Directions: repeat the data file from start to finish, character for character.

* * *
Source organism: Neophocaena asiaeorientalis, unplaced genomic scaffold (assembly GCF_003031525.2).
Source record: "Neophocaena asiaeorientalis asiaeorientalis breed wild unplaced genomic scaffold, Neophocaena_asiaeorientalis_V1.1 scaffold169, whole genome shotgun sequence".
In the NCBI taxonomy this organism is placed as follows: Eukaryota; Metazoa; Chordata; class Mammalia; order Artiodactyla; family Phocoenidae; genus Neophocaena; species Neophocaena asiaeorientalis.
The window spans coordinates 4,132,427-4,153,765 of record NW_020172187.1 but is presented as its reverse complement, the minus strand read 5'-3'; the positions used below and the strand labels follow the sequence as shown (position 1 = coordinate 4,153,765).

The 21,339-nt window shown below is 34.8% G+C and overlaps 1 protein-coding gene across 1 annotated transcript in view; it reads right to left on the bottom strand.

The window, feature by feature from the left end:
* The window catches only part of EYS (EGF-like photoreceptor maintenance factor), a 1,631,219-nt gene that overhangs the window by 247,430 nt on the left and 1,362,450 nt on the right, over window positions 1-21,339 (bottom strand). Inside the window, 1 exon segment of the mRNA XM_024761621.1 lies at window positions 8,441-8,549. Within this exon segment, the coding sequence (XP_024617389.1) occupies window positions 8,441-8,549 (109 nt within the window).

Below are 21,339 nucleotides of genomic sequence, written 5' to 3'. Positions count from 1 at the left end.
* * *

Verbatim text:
Source organism: Neophocaena asiaeorientalis, unplaced genomic scaffold (assembly GCF_003031525.2).
Source record: "Neophocaena asiaeorientalis asiaeorientalis breed wild unplaced genomic scaffold, Neophocaena_asiaeorientalis_V1.1 scaffold169, whole genome shotgun sequence".
In the NCBI taxonomy this organism is placed as follows: Eukaryota; Metazoa; Chordata; class Mammalia; order Artiodactyla; family Phocoenidae; genus Neophocaena; species Neophocaena asiaeorientalis.
The window spans coordinates 4,132,427-4,153,765 of record NW_020172187.1 but is presented as its reverse complement, the minus strand read 5'-3'; the positions used below and the strand labels follow the sequence as shown (position 1 = coordinate 4,153,765).

The 21,339-nt window shown below is 34.8% G+C and overlaps 1 protein-coding gene across 1 annotated transcript in view; it reads right to left on the bottom strand.

The window, feature by feature from the left end:
* The window catches only part of EYS (EGF-like photoreceptor maintenance factor), a 1,631,219-nt gene that overhangs the window by 247,430 nt on the left and 1,362,450 nt on the right, over window positions 1-21,339 (bottom strand). Inside the window, 1 exon segment of the mRNA XM_024761621.1 lies at window positions 8,441-8,549. Within this exon segment, the coding sequence (XP_024617389.1) occupies window positions 8,441-8,549 (109 nt within the window).

Below are 21,339 nucleotides of genomic sequence, written 5' to 3'. Positions count from 1 at the left end.